Dáil Éireann - Volume 638 - 26 September, 2007

Written Answers. - Beef Imports.

Deputy Charles Flanaganasked the Minister for Agriculture, Fisheries and Food the action she proposes to take to restrict the importation of fresh South American beef into Ireland; and if she will make a statement on the matter. [19740/07]

  Deputy Mary Coughlan:Conditions for trade in animal products with third countries follow the principles established under agreements of World Trade Organisation and the International Organisation for Animal Health. The European Commission is mandated to negotiate these on behalf of the European Community and, through its Food and Veterinary Office (FVO), to monitor their compliance in third countries it has approved for trade with the EU. This approval is on the basis that the Commission adjudges the third country’s controls offer an equivalent level of guarantee for the protection animal and human health to those being operated in the Community. Where there are risks to the public or animal health in the Community from disease outbreaks occurring in approved third countries Safeguard Measures are invoked restricting or banning imports from the affected country or region until the risk has been eliminated. The following South American countries, or regions of these countries, are currently approved to export fresh beef into the EU: Argentina, Brazil, Chile, Colombia, Paraguay and Uruguay.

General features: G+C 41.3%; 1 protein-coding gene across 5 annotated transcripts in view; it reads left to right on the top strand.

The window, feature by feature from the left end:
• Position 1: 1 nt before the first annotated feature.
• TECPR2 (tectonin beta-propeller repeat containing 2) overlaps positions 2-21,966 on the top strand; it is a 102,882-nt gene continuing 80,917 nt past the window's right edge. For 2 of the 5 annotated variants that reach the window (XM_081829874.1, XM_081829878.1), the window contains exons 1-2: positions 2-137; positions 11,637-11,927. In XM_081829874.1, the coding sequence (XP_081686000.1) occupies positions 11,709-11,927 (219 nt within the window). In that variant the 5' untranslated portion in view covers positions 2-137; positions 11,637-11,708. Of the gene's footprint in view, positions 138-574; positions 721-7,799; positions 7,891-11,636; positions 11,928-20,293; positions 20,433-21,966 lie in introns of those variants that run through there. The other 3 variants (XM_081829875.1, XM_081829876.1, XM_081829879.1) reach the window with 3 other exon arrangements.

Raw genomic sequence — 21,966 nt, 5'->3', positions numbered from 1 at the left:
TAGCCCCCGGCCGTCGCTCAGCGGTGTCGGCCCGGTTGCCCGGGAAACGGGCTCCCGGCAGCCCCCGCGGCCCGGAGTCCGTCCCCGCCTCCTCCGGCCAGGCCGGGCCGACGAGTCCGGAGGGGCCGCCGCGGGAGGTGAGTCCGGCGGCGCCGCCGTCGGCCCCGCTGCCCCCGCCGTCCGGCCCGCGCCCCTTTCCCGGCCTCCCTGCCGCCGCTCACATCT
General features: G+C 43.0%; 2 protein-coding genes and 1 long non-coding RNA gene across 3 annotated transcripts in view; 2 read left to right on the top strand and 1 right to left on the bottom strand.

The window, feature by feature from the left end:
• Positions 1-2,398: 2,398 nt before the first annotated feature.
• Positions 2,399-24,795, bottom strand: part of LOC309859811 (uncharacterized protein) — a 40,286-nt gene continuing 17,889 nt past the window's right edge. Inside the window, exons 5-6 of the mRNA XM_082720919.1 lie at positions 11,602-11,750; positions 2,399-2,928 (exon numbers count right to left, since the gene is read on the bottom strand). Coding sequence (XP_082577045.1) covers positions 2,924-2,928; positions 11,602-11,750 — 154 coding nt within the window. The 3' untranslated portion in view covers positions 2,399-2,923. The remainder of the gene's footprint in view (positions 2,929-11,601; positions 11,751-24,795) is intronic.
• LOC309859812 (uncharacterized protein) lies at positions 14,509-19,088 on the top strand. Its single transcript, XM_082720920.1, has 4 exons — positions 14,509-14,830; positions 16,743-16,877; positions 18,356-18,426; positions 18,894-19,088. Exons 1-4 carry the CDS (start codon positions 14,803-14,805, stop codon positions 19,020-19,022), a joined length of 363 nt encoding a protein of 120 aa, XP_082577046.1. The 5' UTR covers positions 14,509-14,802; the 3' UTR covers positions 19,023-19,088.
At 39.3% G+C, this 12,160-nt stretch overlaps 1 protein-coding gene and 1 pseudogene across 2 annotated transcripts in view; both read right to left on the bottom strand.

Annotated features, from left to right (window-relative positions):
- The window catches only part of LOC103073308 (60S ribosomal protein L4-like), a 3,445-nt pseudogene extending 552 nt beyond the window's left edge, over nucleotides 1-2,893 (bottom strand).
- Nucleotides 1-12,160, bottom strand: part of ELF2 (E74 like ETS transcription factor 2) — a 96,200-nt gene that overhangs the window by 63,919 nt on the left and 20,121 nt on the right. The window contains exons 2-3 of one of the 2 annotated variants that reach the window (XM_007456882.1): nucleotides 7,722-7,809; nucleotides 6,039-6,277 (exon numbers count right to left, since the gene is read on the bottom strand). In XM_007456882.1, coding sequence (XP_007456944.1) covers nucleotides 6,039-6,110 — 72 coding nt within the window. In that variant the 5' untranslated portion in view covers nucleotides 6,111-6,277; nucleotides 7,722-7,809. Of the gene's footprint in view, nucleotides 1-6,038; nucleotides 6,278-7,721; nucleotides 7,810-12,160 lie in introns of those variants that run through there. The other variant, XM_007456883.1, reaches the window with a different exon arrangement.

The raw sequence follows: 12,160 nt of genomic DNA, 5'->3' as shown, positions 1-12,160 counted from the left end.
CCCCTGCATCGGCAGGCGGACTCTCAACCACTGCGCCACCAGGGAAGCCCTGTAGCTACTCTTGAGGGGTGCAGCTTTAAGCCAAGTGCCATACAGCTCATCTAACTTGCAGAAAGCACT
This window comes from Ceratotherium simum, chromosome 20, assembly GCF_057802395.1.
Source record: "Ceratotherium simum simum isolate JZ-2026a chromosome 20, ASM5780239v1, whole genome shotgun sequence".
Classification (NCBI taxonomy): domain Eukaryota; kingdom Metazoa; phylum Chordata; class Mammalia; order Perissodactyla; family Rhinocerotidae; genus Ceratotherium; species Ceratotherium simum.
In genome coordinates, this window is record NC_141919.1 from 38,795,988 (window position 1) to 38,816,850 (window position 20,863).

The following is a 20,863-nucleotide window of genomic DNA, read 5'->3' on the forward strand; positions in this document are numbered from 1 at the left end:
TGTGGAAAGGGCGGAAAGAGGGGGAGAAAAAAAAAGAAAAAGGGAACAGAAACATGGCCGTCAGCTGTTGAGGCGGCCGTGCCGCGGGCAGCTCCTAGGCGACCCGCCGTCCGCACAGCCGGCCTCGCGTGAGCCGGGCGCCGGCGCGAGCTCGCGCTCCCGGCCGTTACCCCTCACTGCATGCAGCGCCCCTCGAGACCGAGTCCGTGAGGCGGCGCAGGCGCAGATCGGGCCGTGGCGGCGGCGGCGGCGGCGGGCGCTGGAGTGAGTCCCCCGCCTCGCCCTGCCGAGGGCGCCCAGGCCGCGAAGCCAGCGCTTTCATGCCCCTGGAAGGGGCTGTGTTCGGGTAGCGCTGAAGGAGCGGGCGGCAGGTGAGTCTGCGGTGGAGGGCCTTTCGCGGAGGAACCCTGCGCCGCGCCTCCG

In 2005 Safeguard Measures were introduced following outbreaks of foot and mouth disease in Brazil restricting imports to non-affected regions. The FVO has undertaken a number of missions to monitor these foot and mouth controls as well as those on residues, traceability and on public health that are applied in particular to animal products destined for export the EU. While these reports, published on the Commission’s website refer to certain shortcomings the Commission has [441] to date not adjudged these to be of risk in relation to the import of meat into the EU. http://ec.europa.eu/food/fvo/ir search en.cfm.

I have consistently pointed out at EU level that produce imported from third countries must meet standards equivalent to those required of Community producers. As the Deputy knows Irish farmers are required to ensure that their production systems and farm practices fully comply with a wide range of EU Directives on such matters as traceability, animal health and welfare and consumer protection. I am firmly of the view that our farmers who respect and produce to the highest standards deserve fair play in the market place. In this context I have been in regular contact EU Commissioner for Health Mr. Markos Kyprianou. The Commissioner has assured me that the Commission will not hesitate to take the appropriate protection measures if a product, imported from a third country or produced in the domestic market represents a risk for the health of EC consumers, livestock or plants. I intend to continue to pursue this matter with the Commission in the light of the forthcoming EU Food and Veterinary Office missions to Brazil.